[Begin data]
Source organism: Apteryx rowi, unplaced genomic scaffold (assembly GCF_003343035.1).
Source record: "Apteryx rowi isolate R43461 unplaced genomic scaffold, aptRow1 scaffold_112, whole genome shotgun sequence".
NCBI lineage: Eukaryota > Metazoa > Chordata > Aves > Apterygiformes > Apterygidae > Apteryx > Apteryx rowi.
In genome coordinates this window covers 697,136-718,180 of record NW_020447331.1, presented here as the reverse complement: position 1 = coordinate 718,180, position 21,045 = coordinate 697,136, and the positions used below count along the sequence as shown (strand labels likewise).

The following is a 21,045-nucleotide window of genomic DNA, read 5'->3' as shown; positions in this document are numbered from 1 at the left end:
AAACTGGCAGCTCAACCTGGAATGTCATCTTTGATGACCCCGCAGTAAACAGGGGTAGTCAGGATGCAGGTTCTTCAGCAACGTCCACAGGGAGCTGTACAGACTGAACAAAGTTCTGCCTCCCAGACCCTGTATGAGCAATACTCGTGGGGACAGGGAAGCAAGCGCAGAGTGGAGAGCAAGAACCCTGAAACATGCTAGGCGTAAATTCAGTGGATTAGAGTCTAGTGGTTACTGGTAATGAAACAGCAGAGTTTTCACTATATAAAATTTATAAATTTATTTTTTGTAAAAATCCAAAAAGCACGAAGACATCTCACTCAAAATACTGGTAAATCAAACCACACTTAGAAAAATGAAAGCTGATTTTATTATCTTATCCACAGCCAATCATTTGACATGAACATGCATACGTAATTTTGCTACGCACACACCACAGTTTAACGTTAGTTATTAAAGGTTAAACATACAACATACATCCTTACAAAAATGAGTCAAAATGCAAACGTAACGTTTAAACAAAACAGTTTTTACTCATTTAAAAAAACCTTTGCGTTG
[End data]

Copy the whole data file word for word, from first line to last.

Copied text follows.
Source organism: Apteryx rowi, unplaced genomic scaffold (assembly GCF_003343035.1).
Source record: "Apteryx rowi isolate R43461 unplaced genomic scaffold, aptRow1 scaffold_112, whole genome shotgun sequence".
NCBI lineage: Eukaryota > Metazoa > Chordata > Aves > Apterygiformes > Apterygidae > Apteryx > Apteryx rowi.
In genome coordinates this window covers 697,136-718,180 of record NW_020447331.1, presented here as the reverse complement: position 1 = coordinate 718,180, position 21,045 = coordinate 697,136, and the positions used below count along the sequence as shown (strand labels likewise).

The following is a 21,045-nucleotide window of genomic DNA, read 5'->3' as shown; positions in this document are numbered from 1 at the left end:
AAACTGGCAGCTCAACCTGGAATGTCATCTTTGATGACCCCGCAGTAAACAGGGGTAGTCAGGATGCAGGTTCTTCAGCAACGTCCACAGGGAGCTGTACAGACTGAACAAAGTTCTGCCTCCCAGACCCTGTATGAGCAATACTCGTGGGGACAGGGAAGCAAGCGCAGAGTGGAGAGCAAGAACCCTGAAACATGCTAGGCGTAAATTCAGTGGATTAGAGTCTAGTGGTTACTGGTAATGAAACAGCAGAGTTTTCACTATATAAAATTTATAAATTTATTTTTTGTAAAAATCCAAAAAGCACGAAGACATCTCACTCAAAATACTGGTAAATCAAACCACACTTAGAAAAATGAAAGCTGATTTTATTATCTTATCCACAGCCAATCATTTGACATGAACATGCATACGTAATTTTGCTACGCACACACCACAGTTTAACGTTAGTTATTAAAGGTTAAACATACAACATACATCCTTACAAAAATGAGTCAAAATGCAAACGTAACGTTTAAACAAAACAGTTTTTACTCATTTAAAAAAACCTTTGCGTTG